Posted by: orcaweb | September 18, 2015

A Breaching Minke Whale!

09.09 – 17.09 2015

Nearing the end of the 2015 season on the DFDS King Seaways, this is the North Sea Wildlife Officer’s penultimate blog! At this time of year, with children back to school, not only passenger numbers but sightings were becoming fewer and fewer, with only the odd harbour porpoise being spotted here and there. Having a survey team on board for the weekend (11th – 13th Sept) brought more elated spirits though, as one of the team was Ruth – not being able to stay off the ship for long it seems!

Two guillemots sitting on the water

Two guillemots sitting on the water

Leaving Newcastle with a less than ideal sea state 5-6, even with Wildlife Officers on the observation deck and surveyors on the bridge, we weren’t expecting to see much. Needless to say Beckie and I were disappointed at the lack of cetaceans – the conditions just weren’t in our favour. There was a different story to be told up in the Bridge however, as the survey team noticed an enormous splash out to the Port side of the ship, (unfortunately beyond the angle of view from the observation deck!). Ruth later reported that this splash had been created by a 9-10 metre long whale launching its whole body clear out of the water!! A breaching minke whale! Ecstatic to see this rare behaviour, the curious eyes of the Bridge crew were also lucky enough to see this sight. The whale apparently breached six times in total putting on quite a show for the team and bridge crew alike! Hearing this news Beckie and I were disappointed to have missed it, but happy that this was proof that minke whales were still around and that hopefully there would be more for us to see.

The splash created by a breaching minke whale

The splashes created by a breaching minke whale

BR MW splash (10)

Once the light had made it impossible to survey, the survey team joined the Wildlife Officers in the ORCA Wildlife Centre to discover the information inside and activities on offer.

Ruth (left), Beckie (middle) & Rachael (right) in the ORCA Centre

Ruth (left), Beckie (middle) & Rachael (right) in the ORCA Centre


Over the next few days only a few harbour porpoises came into sight, displaying their characteristic ‘wheel-rolling’ behaviour as they surfaced very briefly. Their surfacing behaviour is much more wheel-like than dolphins who instead tend to skim fast through the water or jump out in sequential rhythmical jumps – confusingly a behaviour known as ‘porpoising’, despite porpoises not normally displaying this behaviour.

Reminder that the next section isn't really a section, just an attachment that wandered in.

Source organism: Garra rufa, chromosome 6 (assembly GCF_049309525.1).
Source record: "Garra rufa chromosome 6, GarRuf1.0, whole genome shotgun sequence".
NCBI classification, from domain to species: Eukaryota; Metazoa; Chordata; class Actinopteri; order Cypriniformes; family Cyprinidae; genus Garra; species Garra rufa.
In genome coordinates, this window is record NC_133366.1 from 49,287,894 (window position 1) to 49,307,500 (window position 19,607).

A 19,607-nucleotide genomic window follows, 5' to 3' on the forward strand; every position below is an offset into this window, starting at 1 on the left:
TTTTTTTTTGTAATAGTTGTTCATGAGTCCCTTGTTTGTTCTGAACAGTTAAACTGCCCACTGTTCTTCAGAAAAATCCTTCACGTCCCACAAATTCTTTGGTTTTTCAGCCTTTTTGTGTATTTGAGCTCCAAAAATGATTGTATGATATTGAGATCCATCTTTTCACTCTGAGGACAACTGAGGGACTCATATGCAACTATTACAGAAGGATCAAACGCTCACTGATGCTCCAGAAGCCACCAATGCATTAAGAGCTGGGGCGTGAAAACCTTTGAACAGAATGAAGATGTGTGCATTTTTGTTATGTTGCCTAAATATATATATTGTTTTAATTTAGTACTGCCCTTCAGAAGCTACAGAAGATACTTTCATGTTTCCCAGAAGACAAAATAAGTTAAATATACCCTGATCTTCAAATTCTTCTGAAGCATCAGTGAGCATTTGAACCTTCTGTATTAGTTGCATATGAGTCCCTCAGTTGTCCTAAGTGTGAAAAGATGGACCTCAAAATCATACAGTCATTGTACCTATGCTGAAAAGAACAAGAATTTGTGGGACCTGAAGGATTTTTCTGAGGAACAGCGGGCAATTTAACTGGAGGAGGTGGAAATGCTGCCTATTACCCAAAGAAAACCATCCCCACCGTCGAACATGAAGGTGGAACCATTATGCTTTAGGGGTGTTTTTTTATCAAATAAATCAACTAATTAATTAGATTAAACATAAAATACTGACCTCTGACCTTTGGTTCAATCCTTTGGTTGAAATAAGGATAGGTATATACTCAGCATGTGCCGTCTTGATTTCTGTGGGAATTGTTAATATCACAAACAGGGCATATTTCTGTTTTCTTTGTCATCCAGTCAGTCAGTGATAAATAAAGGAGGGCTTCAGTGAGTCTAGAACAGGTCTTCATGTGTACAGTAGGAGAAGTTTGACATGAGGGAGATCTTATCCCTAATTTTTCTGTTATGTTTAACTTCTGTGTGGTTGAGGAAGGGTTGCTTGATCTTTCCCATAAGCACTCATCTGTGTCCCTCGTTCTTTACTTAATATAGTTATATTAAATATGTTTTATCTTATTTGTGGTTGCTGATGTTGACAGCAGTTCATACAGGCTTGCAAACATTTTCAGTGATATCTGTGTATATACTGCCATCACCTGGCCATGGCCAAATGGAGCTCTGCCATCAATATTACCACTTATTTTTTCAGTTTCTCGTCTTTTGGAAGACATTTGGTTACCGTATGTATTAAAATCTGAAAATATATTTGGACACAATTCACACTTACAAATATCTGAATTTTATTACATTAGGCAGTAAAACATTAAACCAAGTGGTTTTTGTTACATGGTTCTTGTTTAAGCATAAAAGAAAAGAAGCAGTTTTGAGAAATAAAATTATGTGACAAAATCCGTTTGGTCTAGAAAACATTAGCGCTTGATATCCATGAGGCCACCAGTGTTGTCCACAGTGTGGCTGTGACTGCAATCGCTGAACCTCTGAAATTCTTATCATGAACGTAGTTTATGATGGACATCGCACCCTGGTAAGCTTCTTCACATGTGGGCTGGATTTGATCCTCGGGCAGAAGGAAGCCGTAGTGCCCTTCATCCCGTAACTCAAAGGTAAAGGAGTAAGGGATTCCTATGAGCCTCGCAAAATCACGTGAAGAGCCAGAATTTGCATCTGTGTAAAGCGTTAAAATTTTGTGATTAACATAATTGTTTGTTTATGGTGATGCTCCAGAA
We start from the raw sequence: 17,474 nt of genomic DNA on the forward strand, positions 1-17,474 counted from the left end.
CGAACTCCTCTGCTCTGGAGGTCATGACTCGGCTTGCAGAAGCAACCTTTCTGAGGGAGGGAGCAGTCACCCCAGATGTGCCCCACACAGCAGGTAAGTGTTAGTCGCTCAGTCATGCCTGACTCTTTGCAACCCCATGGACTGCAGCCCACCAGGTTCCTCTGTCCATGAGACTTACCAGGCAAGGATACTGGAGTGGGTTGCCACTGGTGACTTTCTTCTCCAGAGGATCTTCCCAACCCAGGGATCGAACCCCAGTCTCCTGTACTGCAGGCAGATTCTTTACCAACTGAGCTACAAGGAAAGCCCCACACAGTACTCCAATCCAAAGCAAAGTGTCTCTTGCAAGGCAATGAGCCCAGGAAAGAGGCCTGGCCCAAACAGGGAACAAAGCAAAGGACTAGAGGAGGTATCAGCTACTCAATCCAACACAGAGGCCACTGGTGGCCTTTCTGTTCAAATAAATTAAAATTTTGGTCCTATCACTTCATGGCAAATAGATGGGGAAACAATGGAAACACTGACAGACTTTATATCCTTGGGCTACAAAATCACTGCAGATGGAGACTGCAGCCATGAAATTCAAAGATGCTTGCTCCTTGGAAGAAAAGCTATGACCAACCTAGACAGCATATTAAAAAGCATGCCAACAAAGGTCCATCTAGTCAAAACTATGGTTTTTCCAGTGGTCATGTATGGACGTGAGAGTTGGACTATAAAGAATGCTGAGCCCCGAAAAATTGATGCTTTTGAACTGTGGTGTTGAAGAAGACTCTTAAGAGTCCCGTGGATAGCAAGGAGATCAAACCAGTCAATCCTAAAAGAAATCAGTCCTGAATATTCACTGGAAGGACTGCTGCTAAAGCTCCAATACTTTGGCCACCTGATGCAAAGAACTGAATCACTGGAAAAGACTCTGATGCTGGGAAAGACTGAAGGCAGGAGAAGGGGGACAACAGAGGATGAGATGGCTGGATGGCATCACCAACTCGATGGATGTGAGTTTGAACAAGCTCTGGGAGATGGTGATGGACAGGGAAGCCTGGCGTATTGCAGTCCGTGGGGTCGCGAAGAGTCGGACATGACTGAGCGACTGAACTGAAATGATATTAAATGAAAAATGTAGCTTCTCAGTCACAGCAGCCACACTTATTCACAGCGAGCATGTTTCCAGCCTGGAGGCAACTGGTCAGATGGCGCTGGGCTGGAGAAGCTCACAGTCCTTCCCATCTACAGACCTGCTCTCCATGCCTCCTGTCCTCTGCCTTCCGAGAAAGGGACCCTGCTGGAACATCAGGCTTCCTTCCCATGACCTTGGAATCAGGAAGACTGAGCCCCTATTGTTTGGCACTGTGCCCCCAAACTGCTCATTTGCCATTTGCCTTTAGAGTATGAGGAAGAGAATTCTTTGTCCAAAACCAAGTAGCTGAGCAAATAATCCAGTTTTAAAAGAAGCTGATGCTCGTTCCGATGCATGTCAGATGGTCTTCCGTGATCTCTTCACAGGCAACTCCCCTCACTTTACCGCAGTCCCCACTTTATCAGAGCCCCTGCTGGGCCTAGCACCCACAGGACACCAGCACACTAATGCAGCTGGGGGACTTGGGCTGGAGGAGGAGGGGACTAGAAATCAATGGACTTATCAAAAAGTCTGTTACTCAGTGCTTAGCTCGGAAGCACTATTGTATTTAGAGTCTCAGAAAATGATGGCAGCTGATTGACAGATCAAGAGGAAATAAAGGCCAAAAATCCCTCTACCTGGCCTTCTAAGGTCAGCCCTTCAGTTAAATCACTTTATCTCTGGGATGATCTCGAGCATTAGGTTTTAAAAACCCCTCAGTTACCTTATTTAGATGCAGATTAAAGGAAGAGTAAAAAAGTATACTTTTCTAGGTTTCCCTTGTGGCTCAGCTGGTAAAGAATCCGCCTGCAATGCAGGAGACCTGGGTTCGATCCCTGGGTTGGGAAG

A harbour porpoise surfacing

A harbour porpoise surfacing

Sadly, we were coming to the end of Beckie Lakin’s placement on board the DFDS King Seaways and Beckie was still hoping to catch the glimpse of a final minke whale before disembarking. Therefore, on her final departure out of Newcastle (Sunday evening), Beckie headed to the back of the ship just as the light was disappearing.  As luck would have it, the silhouette of a minke whale that beckie was hoping for appeared – only just visible with the fading light! Contented, Beckie completed her placement on Tuesday having seen four species of cetacean, most of these on numerous occasions: many harbour porpoises, some white-beaked dolphins, two minke whales and a couple of common dolphins.

Beckie Lakin looking out for minkes!

Beckie Lakin looking out for minkes!

It has been a pleasure working with you Beckie, thank you for all your help on board, you’ve been a star! Good luck with your future endeavours and keep looking out for more minkes!

The final week of the 2016 season has sadly arrived and we welcome back Ruth (once again) for the final week to join me, Rachael. This is the first time that Ruth and I with have officially worked on board at the same time (having alternated in two week stints), so we were both excited to journey together in the season’s final weeks. Let’s hope the season ends in style with some good final sightings!

The sun setting as we left Holland waters

The sun setting as we left Holland waters

If you would like to support our charity, you can donate, become a member , a FinFriend (available to our younger supporters), or train to become a Marine Mammal Surveyor. Or for more general information please visit our website by clicking here.




  1. I sailed across the North Sea with DFDS every year as a kid from Harwich to Esbjerg in Denmark, and I had no idea there were so many cetaceans there! Do you expect to see them on every trip if the prevailing weather conditions are favourable, and where could I look to read about North Sea wildlife?

    It’s great work your doing.

    • Hi Finn, Thank you for your feedback! You can find more information about whales, dolphins and porpoises seen in the North Sea and adjoining waters around the UK via our website:

      Seeing wildlife is never guaranteed but if the weather conditions are favourable then the chances are much higher!

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